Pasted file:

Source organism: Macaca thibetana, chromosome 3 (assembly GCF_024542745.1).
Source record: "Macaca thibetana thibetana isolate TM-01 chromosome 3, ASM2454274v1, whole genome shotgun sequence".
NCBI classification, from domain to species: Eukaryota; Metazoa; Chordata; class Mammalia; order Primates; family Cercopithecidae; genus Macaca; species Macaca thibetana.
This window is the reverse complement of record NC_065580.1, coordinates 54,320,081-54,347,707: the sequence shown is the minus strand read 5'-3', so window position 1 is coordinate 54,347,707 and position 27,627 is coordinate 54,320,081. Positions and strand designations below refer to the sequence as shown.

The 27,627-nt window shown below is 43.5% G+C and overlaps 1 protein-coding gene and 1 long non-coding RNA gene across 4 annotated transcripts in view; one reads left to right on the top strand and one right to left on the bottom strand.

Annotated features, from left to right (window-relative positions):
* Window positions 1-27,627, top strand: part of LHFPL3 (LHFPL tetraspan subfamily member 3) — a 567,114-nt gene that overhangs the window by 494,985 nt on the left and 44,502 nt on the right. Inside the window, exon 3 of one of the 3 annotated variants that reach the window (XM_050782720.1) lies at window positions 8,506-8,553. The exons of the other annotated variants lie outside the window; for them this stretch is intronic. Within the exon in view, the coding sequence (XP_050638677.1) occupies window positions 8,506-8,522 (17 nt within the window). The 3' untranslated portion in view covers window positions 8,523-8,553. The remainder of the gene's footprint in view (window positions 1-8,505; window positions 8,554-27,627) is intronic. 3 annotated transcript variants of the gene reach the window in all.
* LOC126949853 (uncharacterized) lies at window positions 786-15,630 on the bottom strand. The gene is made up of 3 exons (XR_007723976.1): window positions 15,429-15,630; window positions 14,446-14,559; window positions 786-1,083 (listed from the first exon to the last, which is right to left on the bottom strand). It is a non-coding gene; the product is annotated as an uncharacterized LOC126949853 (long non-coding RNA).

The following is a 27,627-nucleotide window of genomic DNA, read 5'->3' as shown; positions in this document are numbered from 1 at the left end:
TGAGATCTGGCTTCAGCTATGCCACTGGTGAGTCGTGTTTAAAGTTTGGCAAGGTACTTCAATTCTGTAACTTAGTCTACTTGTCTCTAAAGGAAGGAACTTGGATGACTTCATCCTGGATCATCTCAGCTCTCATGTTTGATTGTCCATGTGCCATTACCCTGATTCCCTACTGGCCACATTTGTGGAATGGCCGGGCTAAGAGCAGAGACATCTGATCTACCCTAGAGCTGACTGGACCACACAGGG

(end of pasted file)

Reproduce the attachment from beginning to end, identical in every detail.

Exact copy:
Source organism: Macaca thibetana, chromosome 3 (assembly GCF_024542745.1).
Source record: "Macaca thibetana thibetana isolate TM-01 chromosome 3, ASM2454274v1, whole genome shotgun sequence".
NCBI classification, from domain to species: Eukaryota; Metazoa; Chordata; class Mammalia; order Primates; family Cercopithecidae; genus Macaca; species Macaca thibetana.
This window is the reverse complement of record NC_065580.1, coordinates 54,320,081-54,347,707: the sequence shown is the minus strand read 5'-3', so window position 1 is coordinate 54,347,707 and position 27,627 is coordinate 54,320,081. Positions and strand designations below refer to the sequence as shown.

The 27,627-nt window shown below is 43.5% G+C and overlaps 1 protein-coding gene and 1 long non-coding RNA gene across 4 annotated transcripts in view; one reads left to right on the top strand and one right to left on the bottom strand.

Annotated features, from left to right (window-relative positions):
* Window positions 1-27,627, top strand: part of LHFPL3 (LHFPL tetraspan subfamily member 3) — a 567,114-nt gene that overhangs the window by 494,985 nt on the left and 44,502 nt on the right. Inside the window, exon 3 of one of the 3 annotated variants that reach the window (XM_050782720.1) lies at window positions 8,506-8,553. The exons of the other annotated variants lie outside the window; for them this stretch is intronic. Within the exon in view, the coding sequence (XP_050638677.1) occupies window positions 8,506-8,522 (17 nt within the window). The 3' untranslated portion in view covers window positions 8,523-8,553. The remainder of the gene's footprint in view (window positions 1-8,505; window positions 8,554-27,627) is intronic. 3 annotated transcript variants of the gene reach the window in all.
* LOC126949853 (uncharacterized) lies at window positions 786-15,630 on the bottom strand. The gene is made up of 3 exons (XR_007723976.1): window positions 15,429-15,630; window positions 14,446-14,559; window positions 786-1,083 (listed from the first exon to the last, which is right to left on the bottom strand). It is a non-coding gene; the product is annotated as an uncharacterized LOC126949853 (long non-coding RNA).

The following is a 27,627-nucleotide window of genomic DNA, read 5'->3' as shown; positions in this document are numbered from 1 at the left end:
TGAGATCTGGCTTCAGCTATGCCACTGGTGAGTCGTGTTTAAAGTTTGGCAAGGTACTTCAATTCTGTAACTTAGTCTACTTGTCTCTAAAGGAAGGAACTTGGATGACTTCATCCTGGATCATCTCAGCTCTCATGTTTGATTGTCCATGTGCCATTACCCTGATTCCCTACTGGCCACATTTGTGGAATGGCCGGGCTAAGAGCAGAGACATCTGATCTACCCTAGAGCTGACTGGACCACACAGGG